• An embodiment of the invention provides for a therapeutic device for administering a shock wave to a subject comprising a housing, a shock wave source disposed in the housing, wave directing and shaping structure in the housing responsive to the shock wave for causing a planar shock wave to be emitted from the housing, and structure for coupling the shock wave to the subject. In and embodiment the wave directing and shaping structure includes a parabolic reflector. In an embodiment the housing includes an opening and the coupling structure includes a membrane disposed across the opening. In an embodiment the wave directing and shaping structure is disposed in a cavity having the opening. In an embodiment the shock wave source includes an electrode that develops a spark.
  • Definitions
  • A “curved emitter” is an emitter having a curved reflecting (or focusing) or emitting surface and includes, but is not limited to, emitters having ellipsoidal, parabolic, quasi parabolic (general paraboloid) or spherical reflector/reflecting or emitting elements. Curved emitters having a curved reflecting or focusing element generally produce waves having focused wave fronts, while curved emitters having a curved emitting surfaces generally produce wave having divergent wave fronts.
  • “Divergent waves” in the context of the present invention are all waves which are not focused and are not plane or nearly plane. Divergent waves also include waves which only seem to have a focus or source from which the waves are transmitted. The wave fronts of divergent waves have divergent characteristics. Divergent waves can be created in many different way, for example: A focused wave will become divergent once it has passed through the focal point. Spherical waves are also included in this definition of divergent waves and have wave fronts with divergent characteristics.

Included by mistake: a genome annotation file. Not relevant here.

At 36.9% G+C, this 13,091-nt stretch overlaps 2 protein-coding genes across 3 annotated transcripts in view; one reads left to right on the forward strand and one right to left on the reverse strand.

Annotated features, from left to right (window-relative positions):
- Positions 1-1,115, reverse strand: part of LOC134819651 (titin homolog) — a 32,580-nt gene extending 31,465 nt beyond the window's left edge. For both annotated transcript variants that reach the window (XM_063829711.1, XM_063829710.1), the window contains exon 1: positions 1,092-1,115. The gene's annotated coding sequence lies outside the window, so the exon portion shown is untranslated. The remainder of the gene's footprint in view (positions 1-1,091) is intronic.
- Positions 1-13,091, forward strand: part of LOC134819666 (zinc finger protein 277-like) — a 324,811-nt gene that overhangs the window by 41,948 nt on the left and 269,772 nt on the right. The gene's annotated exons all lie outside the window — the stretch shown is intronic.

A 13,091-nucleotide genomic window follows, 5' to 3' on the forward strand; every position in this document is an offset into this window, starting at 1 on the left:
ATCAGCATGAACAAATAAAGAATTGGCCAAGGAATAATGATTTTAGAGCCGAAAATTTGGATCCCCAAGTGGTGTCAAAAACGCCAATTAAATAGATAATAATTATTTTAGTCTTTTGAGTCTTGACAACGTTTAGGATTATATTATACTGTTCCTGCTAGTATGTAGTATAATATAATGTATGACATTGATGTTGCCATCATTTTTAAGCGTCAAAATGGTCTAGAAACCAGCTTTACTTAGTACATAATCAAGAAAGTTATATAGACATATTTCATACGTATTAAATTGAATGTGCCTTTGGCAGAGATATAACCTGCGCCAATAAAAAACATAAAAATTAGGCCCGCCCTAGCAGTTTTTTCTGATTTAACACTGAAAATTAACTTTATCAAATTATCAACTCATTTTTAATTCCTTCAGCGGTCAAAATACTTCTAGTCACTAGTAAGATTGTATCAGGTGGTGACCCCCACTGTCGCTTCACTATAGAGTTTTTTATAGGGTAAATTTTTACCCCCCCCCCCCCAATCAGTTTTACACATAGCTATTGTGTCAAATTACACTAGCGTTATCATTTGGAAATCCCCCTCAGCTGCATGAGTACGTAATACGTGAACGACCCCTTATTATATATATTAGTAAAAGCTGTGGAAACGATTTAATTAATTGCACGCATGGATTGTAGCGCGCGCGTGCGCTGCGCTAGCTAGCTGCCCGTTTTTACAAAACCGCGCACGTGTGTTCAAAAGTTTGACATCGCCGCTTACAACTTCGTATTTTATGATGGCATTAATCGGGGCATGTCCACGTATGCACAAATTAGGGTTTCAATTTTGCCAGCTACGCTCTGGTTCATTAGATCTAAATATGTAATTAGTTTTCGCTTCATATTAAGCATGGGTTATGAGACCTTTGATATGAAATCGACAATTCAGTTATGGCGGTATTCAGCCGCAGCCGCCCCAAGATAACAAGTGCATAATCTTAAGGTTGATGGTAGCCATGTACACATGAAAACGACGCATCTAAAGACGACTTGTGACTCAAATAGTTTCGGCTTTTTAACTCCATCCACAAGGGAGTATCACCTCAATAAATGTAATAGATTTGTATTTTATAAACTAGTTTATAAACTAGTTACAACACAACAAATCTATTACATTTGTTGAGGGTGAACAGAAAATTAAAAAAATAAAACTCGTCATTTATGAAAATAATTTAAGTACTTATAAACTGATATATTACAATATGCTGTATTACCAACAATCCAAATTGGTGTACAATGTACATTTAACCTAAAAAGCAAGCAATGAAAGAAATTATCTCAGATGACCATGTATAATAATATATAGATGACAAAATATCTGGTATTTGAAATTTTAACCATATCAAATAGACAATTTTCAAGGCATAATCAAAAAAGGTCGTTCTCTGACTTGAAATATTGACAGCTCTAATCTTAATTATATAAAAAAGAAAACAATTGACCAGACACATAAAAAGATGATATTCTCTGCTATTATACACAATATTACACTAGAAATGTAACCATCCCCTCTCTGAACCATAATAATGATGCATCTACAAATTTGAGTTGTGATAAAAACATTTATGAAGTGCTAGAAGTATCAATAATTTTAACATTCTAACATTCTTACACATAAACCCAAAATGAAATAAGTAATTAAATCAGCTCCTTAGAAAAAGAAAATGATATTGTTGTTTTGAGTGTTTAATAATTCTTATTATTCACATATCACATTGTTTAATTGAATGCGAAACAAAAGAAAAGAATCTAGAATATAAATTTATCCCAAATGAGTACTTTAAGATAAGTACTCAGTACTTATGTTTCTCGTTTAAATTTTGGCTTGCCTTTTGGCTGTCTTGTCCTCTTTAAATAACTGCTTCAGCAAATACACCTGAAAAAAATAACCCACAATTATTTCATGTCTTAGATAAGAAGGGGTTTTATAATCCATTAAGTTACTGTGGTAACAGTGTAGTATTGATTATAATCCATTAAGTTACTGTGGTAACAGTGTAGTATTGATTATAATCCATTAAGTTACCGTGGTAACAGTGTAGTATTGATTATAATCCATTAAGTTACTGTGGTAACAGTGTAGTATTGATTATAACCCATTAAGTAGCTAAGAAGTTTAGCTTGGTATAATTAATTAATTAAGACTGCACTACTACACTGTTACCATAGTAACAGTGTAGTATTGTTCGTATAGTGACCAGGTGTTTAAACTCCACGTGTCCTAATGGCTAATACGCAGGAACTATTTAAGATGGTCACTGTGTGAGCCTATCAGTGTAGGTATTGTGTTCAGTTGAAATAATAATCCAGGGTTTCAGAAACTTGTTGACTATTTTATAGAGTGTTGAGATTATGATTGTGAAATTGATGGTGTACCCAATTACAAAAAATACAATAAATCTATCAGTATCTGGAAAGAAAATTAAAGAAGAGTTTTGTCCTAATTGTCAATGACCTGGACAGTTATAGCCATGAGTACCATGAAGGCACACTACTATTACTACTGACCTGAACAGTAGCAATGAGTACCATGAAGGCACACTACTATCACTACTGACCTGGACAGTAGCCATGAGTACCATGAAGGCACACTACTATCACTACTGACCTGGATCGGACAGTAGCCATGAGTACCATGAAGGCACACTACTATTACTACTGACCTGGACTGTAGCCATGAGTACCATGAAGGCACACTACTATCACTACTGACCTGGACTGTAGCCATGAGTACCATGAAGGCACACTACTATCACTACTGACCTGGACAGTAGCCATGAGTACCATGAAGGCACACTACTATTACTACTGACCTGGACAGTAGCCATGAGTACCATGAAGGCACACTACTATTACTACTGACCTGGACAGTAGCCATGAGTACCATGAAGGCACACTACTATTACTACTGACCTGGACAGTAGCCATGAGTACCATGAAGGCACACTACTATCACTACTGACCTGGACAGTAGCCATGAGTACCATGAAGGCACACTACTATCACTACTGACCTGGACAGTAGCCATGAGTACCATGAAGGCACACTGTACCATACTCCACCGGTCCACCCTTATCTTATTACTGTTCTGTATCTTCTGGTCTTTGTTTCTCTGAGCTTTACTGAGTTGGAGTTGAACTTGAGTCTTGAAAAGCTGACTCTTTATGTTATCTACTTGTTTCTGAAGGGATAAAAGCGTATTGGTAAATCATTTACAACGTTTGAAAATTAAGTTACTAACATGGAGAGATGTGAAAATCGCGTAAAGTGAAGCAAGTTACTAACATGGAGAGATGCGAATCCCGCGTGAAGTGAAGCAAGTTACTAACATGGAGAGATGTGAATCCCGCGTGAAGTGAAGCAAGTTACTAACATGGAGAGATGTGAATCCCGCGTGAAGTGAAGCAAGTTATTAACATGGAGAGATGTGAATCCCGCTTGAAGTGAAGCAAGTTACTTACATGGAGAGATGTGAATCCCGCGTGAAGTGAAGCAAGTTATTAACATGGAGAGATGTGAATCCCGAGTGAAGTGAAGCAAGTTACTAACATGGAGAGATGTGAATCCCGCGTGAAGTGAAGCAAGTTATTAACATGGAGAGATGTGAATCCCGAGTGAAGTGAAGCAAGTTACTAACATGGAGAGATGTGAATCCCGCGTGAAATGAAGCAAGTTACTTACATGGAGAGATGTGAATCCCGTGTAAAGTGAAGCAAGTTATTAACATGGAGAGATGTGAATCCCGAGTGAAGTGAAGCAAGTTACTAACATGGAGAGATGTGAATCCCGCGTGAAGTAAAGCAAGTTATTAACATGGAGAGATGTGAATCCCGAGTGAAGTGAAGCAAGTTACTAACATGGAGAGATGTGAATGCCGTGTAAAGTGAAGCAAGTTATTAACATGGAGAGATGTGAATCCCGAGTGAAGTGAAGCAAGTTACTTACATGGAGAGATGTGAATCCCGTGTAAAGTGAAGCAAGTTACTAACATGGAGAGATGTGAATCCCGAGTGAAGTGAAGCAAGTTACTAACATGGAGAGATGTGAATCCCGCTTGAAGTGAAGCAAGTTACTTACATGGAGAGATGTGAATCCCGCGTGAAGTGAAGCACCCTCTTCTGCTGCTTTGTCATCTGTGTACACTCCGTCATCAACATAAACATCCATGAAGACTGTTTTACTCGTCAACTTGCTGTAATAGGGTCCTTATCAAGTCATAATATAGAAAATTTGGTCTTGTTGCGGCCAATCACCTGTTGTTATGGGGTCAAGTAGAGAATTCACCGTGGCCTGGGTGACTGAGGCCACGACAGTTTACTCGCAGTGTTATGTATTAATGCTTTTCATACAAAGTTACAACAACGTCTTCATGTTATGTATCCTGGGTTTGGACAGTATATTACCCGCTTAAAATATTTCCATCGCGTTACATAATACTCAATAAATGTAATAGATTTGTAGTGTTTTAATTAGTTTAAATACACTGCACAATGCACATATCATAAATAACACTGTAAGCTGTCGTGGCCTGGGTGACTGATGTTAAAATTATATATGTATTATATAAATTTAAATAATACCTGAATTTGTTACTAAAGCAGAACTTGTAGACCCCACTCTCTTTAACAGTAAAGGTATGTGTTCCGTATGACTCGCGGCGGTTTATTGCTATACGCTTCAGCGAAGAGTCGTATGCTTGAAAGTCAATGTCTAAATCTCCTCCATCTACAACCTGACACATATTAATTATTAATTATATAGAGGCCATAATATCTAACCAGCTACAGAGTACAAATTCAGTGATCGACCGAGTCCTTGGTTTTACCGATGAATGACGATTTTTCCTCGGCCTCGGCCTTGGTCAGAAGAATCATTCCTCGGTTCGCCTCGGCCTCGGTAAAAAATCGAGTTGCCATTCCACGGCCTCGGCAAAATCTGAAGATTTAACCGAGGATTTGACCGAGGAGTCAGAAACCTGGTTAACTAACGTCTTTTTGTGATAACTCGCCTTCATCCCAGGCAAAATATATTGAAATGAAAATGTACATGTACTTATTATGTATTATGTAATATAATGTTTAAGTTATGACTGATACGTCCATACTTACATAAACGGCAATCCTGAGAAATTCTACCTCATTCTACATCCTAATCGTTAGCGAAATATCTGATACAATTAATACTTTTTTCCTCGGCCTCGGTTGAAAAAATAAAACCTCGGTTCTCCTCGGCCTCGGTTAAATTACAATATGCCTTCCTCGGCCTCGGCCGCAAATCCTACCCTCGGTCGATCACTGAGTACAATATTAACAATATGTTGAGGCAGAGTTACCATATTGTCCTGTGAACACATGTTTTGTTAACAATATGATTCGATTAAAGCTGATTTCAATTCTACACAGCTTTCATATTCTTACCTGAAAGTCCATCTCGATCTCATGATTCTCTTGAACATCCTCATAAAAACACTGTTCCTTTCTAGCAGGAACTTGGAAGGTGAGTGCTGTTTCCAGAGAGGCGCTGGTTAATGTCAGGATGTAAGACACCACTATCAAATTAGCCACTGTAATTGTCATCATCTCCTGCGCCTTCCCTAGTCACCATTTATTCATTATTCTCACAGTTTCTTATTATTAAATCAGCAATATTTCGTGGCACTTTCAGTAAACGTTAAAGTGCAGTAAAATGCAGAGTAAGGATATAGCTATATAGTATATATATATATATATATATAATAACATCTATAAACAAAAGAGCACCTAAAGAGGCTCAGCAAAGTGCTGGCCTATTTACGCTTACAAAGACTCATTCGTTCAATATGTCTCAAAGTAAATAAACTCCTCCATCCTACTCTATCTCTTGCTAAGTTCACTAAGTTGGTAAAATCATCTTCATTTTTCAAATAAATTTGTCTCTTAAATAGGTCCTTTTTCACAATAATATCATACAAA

• A “generalized paraboloid” according to the present invention is also a three-dimensional bowl. In two dimensions (in Cartesian coordinates, x and y) the formula yn=2px [with n being ≠2, but being greater than about 1.2 and smaller than 2, or greater than 2 but smaller than about 2.8]. In a generalized paraboloid, the characteristics of the wave fronts created by electrodes located within the generalized paraboloid may be corrected by the selection of (p (−z,+z)), with z being a measure for the burn down of an electrode, and n, so that phenomena including, but not limited to, burn down of the tip of an electrode (−z,+z) and/or disturbances caused by diffraction at the aperture of the paraboloid are compensated for.
  • “Nearly plane waves” also do not have a focus to which their fronts move (focused) or from which the fronts are emitted (divergent). The amplitude of their wave fronts (having “nearly plane” characteristics) are approximating the constancy of plain waves. “Nearly plane” waves can be emitted by generators having pressure pulse/shock wave generating elements with flat emitters or curved emitters. Curved emitters may comprise a generalized paraboloid that allows waves having nearly plane characteristics to be emitted.
  • A “paraboloid” according to the present invention is a three-dimensional reflecting bowl. In two dimensions (in Cartesian coordinates, x and y) the formula y2=2px, wherein p/2 is the distance of the focal point of the paraboloid from its apex, defines the paraboloid. Rotation of the two-dimensional figure defined by this formula around its longitudinal axis generates a de facto paraboloid.